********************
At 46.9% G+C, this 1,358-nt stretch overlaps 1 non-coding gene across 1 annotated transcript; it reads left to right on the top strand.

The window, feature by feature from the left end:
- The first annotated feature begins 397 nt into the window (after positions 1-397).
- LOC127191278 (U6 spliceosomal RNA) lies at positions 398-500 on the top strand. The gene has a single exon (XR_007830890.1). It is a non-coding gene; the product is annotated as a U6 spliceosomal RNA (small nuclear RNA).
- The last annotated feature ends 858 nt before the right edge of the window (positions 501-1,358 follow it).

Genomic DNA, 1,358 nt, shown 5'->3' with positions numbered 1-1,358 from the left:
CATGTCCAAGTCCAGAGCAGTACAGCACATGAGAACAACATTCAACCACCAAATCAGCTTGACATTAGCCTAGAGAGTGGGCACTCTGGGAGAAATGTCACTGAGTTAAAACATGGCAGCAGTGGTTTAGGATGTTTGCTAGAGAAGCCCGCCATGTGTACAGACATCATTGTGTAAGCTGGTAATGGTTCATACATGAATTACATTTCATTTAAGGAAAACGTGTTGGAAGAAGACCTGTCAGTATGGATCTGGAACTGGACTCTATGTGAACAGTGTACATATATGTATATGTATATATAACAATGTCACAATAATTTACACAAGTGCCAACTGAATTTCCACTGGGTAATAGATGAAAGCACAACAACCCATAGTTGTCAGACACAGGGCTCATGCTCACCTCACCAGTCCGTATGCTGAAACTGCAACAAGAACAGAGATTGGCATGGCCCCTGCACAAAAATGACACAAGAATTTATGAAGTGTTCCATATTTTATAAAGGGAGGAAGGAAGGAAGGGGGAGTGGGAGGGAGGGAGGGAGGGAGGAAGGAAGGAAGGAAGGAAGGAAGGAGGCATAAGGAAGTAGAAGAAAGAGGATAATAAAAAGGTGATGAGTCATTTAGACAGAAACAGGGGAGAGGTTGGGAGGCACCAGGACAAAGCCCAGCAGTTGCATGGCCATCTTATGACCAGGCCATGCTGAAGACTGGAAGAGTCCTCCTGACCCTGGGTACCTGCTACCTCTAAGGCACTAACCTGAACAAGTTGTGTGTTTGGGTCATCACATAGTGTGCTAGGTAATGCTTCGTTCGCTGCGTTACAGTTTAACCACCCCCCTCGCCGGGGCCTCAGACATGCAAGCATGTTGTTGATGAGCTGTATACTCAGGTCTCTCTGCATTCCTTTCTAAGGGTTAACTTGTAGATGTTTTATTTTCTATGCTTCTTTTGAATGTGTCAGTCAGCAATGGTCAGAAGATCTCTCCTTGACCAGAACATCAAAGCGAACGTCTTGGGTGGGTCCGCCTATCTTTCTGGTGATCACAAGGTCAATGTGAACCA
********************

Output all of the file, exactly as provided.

At 46.9% G+C, this 1,358-nt stretch overlaps 1 non-coding gene across 1 annotated transcript; it reads left to right on the top strand.

The window, feature by feature from the left end:
- The first annotated feature begins 397 nt into the window (after positions 1-397).
- LOC127191278 (U6 spliceosomal RNA) lies at positions 398-500 on the top strand. The gene has a single exon (XR_007830890.1). It is a non-coding gene; the product is annotated as a U6 spliceosomal RNA (small nuclear RNA).
- The last annotated feature ends 858 nt before the right edge of the window (positions 501-1,358 follow it).

Genomic DNA, 1,358 nt, shown 5'->3' with positions numbered 1-1,358 from the left:
CATGTCCAAGTCCAGAGCAGTACAGCACATGAGAACAACATTCAACCACCAAATCAGCTTGACATTAGCCTAGAGAGTGGGCACTCTGGGAGAAATGTCACTGAGTTAAAACATGGCAGCAGTGGTTTAGGATGTTTGCTAGAGAAGCCCGCCATGTGTACAGACATCATTGTGTAAGCTGGTAATGGTTCATACATGAATTACATTTCATTTAAGGAAAACGTGTTGGAAGAAGACCTGTCAGTATGGATCTGGAACTGGACTCTATGTGAACAGTGTACATATATGTATATGTATATATAACAATGTCACAATAATTTACACAAGTGCCAACTGAATTTCCACTGGGTAATAGATGAAAGCACAACAACCCATAGTTGTCAGACACAGGGCTCATGCTCACCTCACCAGTCCGTATGCTGAAACTGCAACAAGAACAGAGATTGGCATGGCCCCTGCACAAAAATGACACAAGAATTTATGAAGTGTTCCATATTTTATAAAGGGAGGAAGGAAGGAAGGGGGAGTGGGAGGGAGGGAGGGAGGGAGGAAGGAAGGAAGGAAGGAAGGAAGGAGGCATAAGGAAGTAGAAGAAAGAGGATAATAAAAAGGTGATGAGTCATTTAGACAGAAACAGGGGAGAGGTTGGGAGGCACCAGGACAAAGCCCAGCAGTTGCATGGCCATCTTATGACCAGGCCATGCTGAAGACTGGAAGAGTCCTCCTGACCCTGGGTACCTGCTACCTCTAAGGCACTAACCTGAACAAGTTGTGTGTTTGGGTCATCACATAGTGTGCTAGGTAATGCTTCGTTCGCTGCGTTACAGTTTAACCACCCCCCTCGCCGGGGCCTCAGACATGCAAGCATGTTGTTGATGAGCTGTATACTCAGGTCTCTCTGCATTCCTTTCTAAGGGTTAACTTGTAGATGTTTTATTTTCTATGCTTCTTTTGAATGTGTCAGTCAGCAATGGTCAGAAGATCTCTCCTTGACCAGAACATCAAAGCGAACGTCTTGGGTGGGTCCGCCTATCTTTCTGGTGATCACAAGGTCAATGTGAACCA